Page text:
Every year, hundreds of people flee war-torn refugee camps for a more peaceful life in Winnipeg. In 2013, Manitoba welcomed 1,484 refugees - the highest per capita in the country. The dramatic transition between countries and cultures is what’s explored in Letters to Our Children: Stories of Refuge.
Leona Krahn - a local filmmaker who last released Beyond the Beat, a documentary about Winnipeg Grammy-nominated Christian rapper Fresh I.E. - began shooting the 45-minute film in 2012. She’s always been interested in the challenges immigrants face, which is mostly why she chose to tackle the subject matter.
“I’ve long admired how they are able to make such a huge transition,” Krahn says. “They really leave behind everything they know to move to a new country and start all over, without knowing the language or the culture here in Canada.”
Krahn was introduced to KidBridge founder Lorelle Perry at a women’s retreat and was impressed by her work with the program, which serves as a weekly meeting place for mothers and their young children to make new friends and practice their English. Perry had also just received a grant so KidBridge could publish a book about the experiences these women have faced.
“It was really perfect timing because they were going to be embarking on this six month project and that ended up being the perfect story arc,” Krahn says.
The book tells the stories of 18 different women from 12 different countries in Asia, Africa and the Middle East. They write letters to their children explaining why they left their home country, what they miss most and why they ended up coming to Canada. The film documents the process, and the formation of the illustrated book.
One particularly emotional story is read by a woman from Ethiopia, who explains that her children would be orphans if she was still in Africa because there’s no way she could access adequate health care for the cancer she was recently diagnosed with. Another family from Iraq with two sets of twins describes making the transition from a large house with a swimming pool to a small apartment in Winnipeg, a decision they say they were forced to make because of the brutal, ongoing violence in the region.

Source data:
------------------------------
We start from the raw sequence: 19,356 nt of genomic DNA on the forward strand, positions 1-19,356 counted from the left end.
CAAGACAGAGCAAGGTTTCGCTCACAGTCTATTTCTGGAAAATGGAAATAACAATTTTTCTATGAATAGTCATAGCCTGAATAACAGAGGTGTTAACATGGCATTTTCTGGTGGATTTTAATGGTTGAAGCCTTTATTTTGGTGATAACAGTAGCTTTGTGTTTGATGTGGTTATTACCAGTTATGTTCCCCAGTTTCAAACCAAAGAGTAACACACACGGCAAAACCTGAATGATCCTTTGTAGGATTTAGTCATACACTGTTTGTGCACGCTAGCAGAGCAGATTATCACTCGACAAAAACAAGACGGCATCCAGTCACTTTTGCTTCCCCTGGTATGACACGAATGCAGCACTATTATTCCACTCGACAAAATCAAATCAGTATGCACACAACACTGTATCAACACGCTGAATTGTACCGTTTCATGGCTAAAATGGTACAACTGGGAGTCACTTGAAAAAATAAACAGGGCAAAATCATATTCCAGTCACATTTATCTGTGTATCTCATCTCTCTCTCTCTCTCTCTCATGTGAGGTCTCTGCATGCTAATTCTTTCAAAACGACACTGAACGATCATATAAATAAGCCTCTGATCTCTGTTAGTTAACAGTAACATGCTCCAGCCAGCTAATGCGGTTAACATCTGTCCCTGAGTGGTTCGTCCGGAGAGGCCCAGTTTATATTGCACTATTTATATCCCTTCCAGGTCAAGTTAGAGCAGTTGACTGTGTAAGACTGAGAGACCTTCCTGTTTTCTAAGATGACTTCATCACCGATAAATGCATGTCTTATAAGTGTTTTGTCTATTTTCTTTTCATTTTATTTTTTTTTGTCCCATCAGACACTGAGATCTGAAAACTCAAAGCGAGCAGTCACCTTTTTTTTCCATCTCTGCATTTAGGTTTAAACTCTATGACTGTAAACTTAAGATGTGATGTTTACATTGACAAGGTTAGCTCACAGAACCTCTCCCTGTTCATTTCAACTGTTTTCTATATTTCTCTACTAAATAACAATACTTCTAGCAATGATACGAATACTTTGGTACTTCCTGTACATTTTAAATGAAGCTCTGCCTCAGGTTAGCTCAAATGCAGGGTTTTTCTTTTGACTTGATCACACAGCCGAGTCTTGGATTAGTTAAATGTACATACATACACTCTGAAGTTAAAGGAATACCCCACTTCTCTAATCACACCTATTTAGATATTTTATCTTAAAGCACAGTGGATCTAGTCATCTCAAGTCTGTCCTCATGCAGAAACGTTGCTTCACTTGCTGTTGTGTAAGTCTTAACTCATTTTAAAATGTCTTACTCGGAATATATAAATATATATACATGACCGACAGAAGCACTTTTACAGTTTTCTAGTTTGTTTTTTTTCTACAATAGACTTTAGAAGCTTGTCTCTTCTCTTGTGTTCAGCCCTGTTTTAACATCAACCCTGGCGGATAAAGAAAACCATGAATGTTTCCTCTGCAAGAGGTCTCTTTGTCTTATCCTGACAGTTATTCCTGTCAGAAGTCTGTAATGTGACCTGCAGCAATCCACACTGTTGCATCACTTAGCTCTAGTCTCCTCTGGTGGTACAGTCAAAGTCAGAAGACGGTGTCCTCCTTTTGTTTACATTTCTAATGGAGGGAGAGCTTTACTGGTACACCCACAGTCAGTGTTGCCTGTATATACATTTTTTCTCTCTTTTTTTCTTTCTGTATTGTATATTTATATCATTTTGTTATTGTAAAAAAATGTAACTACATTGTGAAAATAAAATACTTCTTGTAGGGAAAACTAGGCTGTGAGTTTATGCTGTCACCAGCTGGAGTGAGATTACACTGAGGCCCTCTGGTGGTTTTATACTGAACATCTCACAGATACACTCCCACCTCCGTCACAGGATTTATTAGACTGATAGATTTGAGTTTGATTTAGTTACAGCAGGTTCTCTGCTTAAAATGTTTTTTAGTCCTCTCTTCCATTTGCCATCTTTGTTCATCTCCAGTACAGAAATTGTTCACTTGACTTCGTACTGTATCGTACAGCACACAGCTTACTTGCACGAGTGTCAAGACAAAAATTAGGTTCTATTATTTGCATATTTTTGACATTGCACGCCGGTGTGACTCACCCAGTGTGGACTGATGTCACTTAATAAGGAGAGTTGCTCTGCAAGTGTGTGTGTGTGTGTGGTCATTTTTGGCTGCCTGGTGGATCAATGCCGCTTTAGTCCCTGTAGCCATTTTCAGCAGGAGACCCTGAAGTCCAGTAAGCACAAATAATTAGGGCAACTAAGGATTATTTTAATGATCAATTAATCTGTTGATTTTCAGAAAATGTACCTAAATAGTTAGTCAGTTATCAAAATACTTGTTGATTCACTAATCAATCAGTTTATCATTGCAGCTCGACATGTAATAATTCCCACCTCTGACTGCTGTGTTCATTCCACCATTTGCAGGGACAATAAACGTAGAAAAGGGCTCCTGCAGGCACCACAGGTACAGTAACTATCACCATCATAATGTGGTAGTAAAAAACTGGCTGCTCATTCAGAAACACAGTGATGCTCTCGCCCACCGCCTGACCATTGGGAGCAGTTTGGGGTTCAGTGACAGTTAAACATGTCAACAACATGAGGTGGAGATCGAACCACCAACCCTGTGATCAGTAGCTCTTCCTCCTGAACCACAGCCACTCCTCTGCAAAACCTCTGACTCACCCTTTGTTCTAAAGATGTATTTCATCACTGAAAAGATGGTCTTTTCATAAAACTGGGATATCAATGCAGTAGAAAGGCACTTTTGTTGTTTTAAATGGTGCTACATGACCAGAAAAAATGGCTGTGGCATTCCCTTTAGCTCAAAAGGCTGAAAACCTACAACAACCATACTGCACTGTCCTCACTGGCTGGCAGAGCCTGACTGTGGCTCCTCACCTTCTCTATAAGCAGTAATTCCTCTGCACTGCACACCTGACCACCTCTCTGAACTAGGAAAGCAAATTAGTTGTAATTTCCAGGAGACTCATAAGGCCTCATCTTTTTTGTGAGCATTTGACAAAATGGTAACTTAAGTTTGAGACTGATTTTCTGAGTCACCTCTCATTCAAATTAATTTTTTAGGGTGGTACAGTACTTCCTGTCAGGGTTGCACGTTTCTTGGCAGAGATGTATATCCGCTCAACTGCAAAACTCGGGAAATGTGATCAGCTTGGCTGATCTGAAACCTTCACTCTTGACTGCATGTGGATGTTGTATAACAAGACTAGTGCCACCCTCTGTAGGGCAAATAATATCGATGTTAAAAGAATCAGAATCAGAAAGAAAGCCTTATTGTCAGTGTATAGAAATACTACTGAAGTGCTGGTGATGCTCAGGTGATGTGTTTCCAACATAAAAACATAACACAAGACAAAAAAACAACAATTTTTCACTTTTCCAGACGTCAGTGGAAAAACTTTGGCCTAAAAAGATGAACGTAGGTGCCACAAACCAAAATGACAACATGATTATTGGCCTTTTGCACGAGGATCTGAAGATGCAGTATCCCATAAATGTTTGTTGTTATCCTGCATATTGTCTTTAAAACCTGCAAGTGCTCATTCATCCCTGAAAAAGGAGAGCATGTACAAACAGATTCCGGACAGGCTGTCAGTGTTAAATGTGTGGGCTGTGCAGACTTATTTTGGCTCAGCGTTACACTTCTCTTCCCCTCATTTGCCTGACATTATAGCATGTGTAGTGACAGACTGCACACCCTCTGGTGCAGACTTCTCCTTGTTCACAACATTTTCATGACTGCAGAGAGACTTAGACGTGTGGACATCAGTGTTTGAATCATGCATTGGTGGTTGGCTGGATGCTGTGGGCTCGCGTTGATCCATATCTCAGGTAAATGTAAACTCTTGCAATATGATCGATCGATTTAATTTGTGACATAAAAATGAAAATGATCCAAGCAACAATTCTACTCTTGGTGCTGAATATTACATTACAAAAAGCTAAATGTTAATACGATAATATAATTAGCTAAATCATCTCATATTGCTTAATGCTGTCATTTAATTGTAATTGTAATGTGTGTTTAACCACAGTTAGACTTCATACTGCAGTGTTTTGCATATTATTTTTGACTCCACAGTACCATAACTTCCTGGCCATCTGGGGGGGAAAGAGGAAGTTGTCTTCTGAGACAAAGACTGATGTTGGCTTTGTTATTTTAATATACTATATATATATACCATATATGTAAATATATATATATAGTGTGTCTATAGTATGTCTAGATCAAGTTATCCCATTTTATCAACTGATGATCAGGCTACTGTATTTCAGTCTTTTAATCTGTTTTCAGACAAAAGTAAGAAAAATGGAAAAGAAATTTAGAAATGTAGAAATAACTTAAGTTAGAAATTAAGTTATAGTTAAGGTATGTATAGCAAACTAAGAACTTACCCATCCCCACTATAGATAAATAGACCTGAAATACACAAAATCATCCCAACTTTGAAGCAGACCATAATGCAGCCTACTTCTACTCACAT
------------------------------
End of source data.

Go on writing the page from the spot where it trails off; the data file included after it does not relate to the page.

“I was surprised by how most of them were actually very comfortable in front of the camera and getting to know the women was probably my favourite thing,” Krahn says. “They invited us into their homes and offered us special tea from their homeland or cooked us a meal so it was just a great opportunity to learn about other cultures.”
The documentary had a private premiere at the Winnipeg Art Gallery just in time for International Women’s Day earlier this year. MTS Stories From Home and the CBC’s Absolutely Manitoba series also aired the film. Now it’s playing on the big screen at Cinematheque.
“I hope that people will look at our newcomer community through new eyes and just recognize what great perseverance these people have,” Krahn says. “They have a wealth of knowledge and they’re so appreciative of coming to Canada and they really want to give back to our country.”